Like with any big undertaking, it can be helpful to focus on steps as opposed to the entire program. “If you look at your degree program as a whole, it can be very daunting,” says Michael Brantley, who graduated from University of Massachusetts Global’s fully online Bachelor of Business Administration program. But Brantley also assures aspiring students that “Taking each class at a time makes it manageable.”
2. Will I learn as much in an online course?
It’s easy to assume that the lack of face-to-face instruction can hinder online students’ overall learning outcomes. If you’re worried you may not absorb as much in an online program, consider this U.S. Department of Education report that examined more than a thousand empirical studies of online learning. It found that:
On average, students in online learning conditions performed modestly better than those receiving face-to-face instruction.
Students participating in hybrid learning models that combine elements of online and face-to-face instruction ultimately outperformed all others.
But why is online school so hard for some people and so straightforward for others? Many contend that when technology is integrated into learning models, students are more likely to remain interested in the content, stay focused on their assignments and retain the information.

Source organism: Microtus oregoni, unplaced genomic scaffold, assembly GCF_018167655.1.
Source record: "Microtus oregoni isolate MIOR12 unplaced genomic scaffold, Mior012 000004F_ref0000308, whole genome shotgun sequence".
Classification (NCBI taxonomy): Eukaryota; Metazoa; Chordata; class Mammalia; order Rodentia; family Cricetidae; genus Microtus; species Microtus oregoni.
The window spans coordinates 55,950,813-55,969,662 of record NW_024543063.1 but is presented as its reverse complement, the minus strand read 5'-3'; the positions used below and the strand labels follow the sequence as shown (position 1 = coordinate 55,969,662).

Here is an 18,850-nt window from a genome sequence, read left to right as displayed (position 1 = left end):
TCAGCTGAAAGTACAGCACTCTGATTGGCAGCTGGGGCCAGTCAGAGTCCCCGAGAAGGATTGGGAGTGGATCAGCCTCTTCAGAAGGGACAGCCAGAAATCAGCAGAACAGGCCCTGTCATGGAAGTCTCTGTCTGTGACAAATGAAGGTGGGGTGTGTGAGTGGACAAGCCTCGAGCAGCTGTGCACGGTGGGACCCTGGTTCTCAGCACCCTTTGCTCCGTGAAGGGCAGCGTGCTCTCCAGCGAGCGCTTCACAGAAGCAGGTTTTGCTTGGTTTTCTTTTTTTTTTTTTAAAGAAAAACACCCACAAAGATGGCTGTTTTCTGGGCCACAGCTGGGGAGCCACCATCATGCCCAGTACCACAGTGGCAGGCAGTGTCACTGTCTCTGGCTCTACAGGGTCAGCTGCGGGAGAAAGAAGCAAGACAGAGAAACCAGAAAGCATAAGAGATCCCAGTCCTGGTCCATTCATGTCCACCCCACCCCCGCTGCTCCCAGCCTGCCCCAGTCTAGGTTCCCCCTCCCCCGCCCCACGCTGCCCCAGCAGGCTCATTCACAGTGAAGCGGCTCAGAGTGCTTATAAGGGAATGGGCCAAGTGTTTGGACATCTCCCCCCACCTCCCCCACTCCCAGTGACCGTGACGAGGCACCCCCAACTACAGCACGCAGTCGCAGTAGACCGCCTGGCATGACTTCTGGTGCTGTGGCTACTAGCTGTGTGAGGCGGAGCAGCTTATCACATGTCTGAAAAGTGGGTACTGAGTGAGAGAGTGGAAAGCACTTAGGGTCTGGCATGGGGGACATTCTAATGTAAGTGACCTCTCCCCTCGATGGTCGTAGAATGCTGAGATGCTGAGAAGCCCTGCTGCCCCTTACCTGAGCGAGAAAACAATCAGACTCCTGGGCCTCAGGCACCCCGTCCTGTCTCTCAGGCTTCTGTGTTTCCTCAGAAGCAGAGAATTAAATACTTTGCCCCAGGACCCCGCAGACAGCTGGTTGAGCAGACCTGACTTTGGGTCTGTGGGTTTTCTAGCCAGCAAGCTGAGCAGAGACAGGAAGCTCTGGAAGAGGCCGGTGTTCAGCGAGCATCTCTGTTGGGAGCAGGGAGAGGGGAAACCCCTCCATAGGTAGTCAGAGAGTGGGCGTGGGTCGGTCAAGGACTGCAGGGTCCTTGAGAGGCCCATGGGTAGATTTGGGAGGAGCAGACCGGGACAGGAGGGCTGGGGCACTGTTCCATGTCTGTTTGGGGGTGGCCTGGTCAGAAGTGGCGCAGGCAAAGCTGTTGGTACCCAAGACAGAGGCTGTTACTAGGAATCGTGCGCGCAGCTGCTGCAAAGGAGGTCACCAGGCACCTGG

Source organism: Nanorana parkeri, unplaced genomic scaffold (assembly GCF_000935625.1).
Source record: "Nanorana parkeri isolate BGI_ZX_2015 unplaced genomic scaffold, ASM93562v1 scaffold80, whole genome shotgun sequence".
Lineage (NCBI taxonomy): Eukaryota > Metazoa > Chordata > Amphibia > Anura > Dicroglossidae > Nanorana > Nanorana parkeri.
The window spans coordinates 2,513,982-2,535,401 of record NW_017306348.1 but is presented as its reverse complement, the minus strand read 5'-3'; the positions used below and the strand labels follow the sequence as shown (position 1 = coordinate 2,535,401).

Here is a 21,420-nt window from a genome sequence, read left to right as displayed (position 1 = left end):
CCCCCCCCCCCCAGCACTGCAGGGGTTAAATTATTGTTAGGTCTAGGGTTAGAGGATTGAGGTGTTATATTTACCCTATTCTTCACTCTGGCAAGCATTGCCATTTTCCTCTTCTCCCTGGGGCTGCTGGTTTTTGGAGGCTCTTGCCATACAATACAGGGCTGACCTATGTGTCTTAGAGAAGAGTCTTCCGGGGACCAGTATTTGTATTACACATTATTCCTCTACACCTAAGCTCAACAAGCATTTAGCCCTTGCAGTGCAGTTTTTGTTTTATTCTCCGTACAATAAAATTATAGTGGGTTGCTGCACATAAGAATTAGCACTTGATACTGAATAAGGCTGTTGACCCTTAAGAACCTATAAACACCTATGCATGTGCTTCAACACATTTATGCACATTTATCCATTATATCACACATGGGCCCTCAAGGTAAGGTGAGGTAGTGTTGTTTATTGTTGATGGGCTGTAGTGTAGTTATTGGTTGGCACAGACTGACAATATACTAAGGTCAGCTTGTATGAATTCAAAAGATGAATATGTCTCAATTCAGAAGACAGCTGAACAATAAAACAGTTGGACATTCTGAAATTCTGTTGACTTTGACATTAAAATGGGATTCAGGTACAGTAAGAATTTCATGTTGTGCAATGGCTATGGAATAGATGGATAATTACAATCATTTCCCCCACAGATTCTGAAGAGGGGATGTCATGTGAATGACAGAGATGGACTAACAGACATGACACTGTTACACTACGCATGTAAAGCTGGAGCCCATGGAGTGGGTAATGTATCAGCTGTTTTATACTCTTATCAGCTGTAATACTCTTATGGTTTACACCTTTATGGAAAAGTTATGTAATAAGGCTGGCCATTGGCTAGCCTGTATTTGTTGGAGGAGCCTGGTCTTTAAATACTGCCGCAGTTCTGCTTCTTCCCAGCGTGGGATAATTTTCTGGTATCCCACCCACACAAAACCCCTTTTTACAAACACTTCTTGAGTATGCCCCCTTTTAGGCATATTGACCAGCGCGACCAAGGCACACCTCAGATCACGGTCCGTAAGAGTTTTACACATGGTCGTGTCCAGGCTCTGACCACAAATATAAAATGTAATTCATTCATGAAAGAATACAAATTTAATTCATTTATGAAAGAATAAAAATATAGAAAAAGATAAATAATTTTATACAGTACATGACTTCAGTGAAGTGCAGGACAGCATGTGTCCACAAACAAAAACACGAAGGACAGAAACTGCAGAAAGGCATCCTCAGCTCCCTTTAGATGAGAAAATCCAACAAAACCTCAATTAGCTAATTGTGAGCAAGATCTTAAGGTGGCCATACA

3. Is it difficult to balance online learning with a busy life?
When you’re going back to school as an adult, your priorities may be different than they were when you were fresh out of high school. Whether you’ll need to balance full-time work and family time alongside your studies or you’re simply unwilling to sacrifice your social life, your plate is bound to be pretty full. But online learning could be the solution you’ve been looking for if you find a program that offers the right amount of flexibility.
Elizabeth Malson, founder of online technical school U.S. Nanny Institute, explains that,
Online and self-paced programs help parents and those with irregular work hours by providing additional flexibility to classroom programs.
Online programs are also accommodating to various learning styles. Malson says this format often allows students to have more control over their experiences.
“For those who like to get ahead, they can often move forward in their program and complete requirements early,” she explains. “For students who need a deadline, they can wait until they gain the right amount of motivation to work on the program requirements.”
4. Will I be able to interact with other online students?